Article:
The Asian Music Humanities Lecture series presents "The Iraqi Maqam: From Tradition to Innovation and Survival" by Hamid al-Saadi and Amir ElSaffar. This lecture is scheduled for WEDNESDAY, OCTOBER 6, 2021, from 6:10–7:25 PM on Zoom.
This event is free and open to students in music classes at Columbia University. For more information, email ndr2137 [at] columbia.edu and jlr2230 [at] columbia.edu. The Zoom link can be found at the bottom of the page.
Through his powerful and highly ornamented voice, and in his comprehensive knowledge of the intricate details of the music and poetry of Iraq, generations and layers of the maqam tradition resonate through Hamid al-Saadi’s magnificent presence on stage. The only person in his generation to have memorized and mastered all 56 maqamat from the Baghdadi repertoire, Al-Saadi is one of the few vocalists who is keeping the maqam alive today, at a time when so many elements of this profound tradition are in danger of extinction.
Born in Iraq in 1958, Hamid Al-Saadi’s artistic, musical and scholarly journey with the Iraqi maqam began from childhood, inspired by his avid love of the Iraqi and Baghdadi culture, the Arabic language, music and poetry. He studied, practiced, and performed the maqam until he became one of the more renowned and highly acclaimed musicians and scholars in this subject. He learned the art of singing and performing the Iraqi maqam from the legendary Yusuf Omar (1918-1987), who pronounced Al-Saadi as his successor. Muhammed Al-Gubbenchi (1901-1989) who taught Omar and was probably the most influential maqam reciter in history, said that he considered Al-Saadi to be the “ideal link to pass on the maqam to future generations.”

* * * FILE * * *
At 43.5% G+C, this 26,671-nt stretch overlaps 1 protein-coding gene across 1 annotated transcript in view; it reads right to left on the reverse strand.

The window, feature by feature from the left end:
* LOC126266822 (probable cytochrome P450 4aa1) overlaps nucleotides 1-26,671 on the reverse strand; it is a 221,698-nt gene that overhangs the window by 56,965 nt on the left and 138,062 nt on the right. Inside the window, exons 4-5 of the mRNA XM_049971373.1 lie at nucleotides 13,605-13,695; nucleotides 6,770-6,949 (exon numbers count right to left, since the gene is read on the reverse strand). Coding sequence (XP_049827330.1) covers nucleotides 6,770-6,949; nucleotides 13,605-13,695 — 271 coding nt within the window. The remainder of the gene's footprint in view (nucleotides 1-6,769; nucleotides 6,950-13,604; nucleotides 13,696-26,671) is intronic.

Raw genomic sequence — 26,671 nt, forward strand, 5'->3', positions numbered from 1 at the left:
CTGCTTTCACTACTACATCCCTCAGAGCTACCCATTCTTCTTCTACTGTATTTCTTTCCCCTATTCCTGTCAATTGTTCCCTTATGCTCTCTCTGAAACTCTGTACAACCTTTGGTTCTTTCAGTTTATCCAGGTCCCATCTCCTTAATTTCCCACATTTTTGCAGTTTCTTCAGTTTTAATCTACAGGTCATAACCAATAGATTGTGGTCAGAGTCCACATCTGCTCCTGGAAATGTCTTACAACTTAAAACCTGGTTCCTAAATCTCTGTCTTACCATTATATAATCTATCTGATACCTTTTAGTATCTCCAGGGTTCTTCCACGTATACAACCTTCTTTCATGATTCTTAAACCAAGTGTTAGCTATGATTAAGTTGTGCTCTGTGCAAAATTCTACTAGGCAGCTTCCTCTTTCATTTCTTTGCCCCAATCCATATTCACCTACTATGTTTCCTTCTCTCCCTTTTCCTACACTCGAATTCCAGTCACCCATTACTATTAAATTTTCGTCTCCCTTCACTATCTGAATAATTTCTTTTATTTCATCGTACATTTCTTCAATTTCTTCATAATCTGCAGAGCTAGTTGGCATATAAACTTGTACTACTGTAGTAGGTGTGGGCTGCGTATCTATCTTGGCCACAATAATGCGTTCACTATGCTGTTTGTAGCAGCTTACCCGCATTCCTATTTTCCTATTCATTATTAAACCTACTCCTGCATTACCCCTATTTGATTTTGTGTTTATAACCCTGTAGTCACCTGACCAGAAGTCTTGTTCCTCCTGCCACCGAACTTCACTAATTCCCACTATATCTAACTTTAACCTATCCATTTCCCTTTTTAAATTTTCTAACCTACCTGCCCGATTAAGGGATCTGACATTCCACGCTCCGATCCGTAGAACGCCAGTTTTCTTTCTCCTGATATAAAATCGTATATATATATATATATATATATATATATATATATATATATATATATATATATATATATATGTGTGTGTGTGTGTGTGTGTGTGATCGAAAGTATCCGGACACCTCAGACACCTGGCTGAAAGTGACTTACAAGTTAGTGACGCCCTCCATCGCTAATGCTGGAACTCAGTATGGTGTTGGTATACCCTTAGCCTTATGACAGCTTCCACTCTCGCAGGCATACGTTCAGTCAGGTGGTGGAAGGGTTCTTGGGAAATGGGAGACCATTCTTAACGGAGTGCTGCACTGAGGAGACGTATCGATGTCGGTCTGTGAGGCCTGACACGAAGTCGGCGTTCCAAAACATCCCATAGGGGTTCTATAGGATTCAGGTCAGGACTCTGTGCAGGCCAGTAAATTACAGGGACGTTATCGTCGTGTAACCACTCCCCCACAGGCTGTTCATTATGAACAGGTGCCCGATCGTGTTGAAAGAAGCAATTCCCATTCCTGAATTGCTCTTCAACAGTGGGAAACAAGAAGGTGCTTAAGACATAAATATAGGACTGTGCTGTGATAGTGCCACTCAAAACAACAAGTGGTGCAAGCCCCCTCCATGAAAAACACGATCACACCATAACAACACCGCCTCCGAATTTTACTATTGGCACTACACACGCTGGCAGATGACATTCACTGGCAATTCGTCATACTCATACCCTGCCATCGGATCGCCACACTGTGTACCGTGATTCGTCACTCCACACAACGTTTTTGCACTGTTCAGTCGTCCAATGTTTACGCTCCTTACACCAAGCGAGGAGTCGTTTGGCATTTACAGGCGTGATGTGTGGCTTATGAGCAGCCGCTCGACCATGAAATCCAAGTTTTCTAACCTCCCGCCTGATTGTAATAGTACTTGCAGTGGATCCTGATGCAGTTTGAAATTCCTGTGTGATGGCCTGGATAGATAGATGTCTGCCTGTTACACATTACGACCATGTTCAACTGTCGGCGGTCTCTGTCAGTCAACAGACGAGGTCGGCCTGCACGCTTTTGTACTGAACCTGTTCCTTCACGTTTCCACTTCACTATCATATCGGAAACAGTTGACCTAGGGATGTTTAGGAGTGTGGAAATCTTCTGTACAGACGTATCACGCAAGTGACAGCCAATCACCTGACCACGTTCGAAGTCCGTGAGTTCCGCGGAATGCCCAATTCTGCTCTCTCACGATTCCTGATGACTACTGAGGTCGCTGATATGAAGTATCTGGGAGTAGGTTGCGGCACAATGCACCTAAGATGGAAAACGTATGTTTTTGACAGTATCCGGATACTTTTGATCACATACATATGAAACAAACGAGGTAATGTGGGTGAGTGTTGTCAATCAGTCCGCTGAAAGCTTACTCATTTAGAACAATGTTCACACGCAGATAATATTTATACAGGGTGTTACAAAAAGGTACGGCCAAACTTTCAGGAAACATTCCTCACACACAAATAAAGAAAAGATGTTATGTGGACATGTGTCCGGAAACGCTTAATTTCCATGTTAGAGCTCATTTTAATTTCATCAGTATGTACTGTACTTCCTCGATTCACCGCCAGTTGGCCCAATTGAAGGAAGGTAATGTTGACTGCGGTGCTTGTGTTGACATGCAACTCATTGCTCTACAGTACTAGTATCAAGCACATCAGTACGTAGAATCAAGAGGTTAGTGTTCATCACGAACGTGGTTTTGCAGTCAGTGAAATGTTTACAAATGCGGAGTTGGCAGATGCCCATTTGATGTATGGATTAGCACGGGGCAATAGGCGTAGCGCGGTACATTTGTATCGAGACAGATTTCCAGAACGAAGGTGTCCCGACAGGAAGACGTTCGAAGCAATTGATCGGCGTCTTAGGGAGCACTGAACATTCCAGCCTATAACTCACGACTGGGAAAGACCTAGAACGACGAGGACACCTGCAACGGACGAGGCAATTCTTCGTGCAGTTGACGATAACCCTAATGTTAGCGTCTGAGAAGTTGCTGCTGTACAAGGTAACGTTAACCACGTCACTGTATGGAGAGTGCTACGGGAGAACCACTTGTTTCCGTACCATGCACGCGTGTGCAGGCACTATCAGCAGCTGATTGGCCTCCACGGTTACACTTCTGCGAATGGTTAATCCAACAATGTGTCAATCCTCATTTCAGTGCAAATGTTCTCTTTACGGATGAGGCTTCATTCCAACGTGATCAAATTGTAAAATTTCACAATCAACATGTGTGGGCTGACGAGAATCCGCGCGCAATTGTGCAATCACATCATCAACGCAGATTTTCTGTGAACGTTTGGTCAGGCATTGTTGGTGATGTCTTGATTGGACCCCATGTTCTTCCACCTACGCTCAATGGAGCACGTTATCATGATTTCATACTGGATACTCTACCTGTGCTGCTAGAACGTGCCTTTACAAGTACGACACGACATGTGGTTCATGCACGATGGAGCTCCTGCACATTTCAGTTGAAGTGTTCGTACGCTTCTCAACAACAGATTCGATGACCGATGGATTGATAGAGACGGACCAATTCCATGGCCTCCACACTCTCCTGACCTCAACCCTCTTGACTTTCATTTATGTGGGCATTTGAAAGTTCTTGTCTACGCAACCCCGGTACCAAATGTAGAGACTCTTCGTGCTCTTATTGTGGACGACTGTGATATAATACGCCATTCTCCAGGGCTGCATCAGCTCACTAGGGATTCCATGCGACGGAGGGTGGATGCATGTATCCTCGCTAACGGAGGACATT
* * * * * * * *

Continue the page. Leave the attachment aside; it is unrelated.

Al-Saadi immigrated to Great Britain in 1999, where he lived and was active for six years as a maqam scholar, singer, artist and writer, and returned to Baghdad in 2004. He authored a book on the maqam entitled,”al-maqam wo buhoor al-angham” is one of the most comprehensive texts on the Iraqi Maqam and its poetry that has ever been published.
He is now in the United States on an Artist Protection Fund Fellowship, with one year teaching positions at Rutgers and Sarah Lawrence College. He has also performed at Duke University, The Wexner in Columbus, the Kennedy Center Jazz Club, Old Town School of Folk Music, Princeton University, the Freer and Sackler Museum, the Metropolitan Museum, David Rubenstein Atrium at Lincoln Center, in addition to a number of lectures and private performances at Rutgers, Princeton, and other Universities.
Composer, trumpeter, santur player, and vocalist Amir ElSaffar has been described as “uniquely poised to reconcile jazz and Arabic music,” (the Wire) and “one of the most promising figures in jazz today” (Chicago Tribune). A recipient of the Doris Duke Performing Artist Award and a 2018 US Artist Fellow, ElSaffar is an expert trumpeter with a classical background, conversant not only in the language of contemporary jazz, but has created techniques to play microtones and ornaments idiomatic to Arabic music that are not typically heard on the trumpet. Additionally, he is a purveyor of the centuries old, now endangered, Iraqi maqam tradition, which he performs actively as a vocalist and santur player. As a composer, ElSaffar has used the subtle microtones found in Iraqi maqam music to create an innovative approach to harmony and melody, and has received commissions to compose for large and small jazz ensembles, traditional Middle Eastern ensembles, chamber orchestras, string quartets, and contemporary music ensembles, as well as dance troupes. Recent projects have included a Raga-Maqam ensemble, recordings, and performance series, and works combining his jazz- and maqam-based repertory with Tunisian trans-Saharan stambeli traditions and flamenco.
To join the Zoom meeting, click here: https://columbiauniversity.zoom.us/j/92734292570?pwd=bW0rVjBUNjRaZFBYQnd...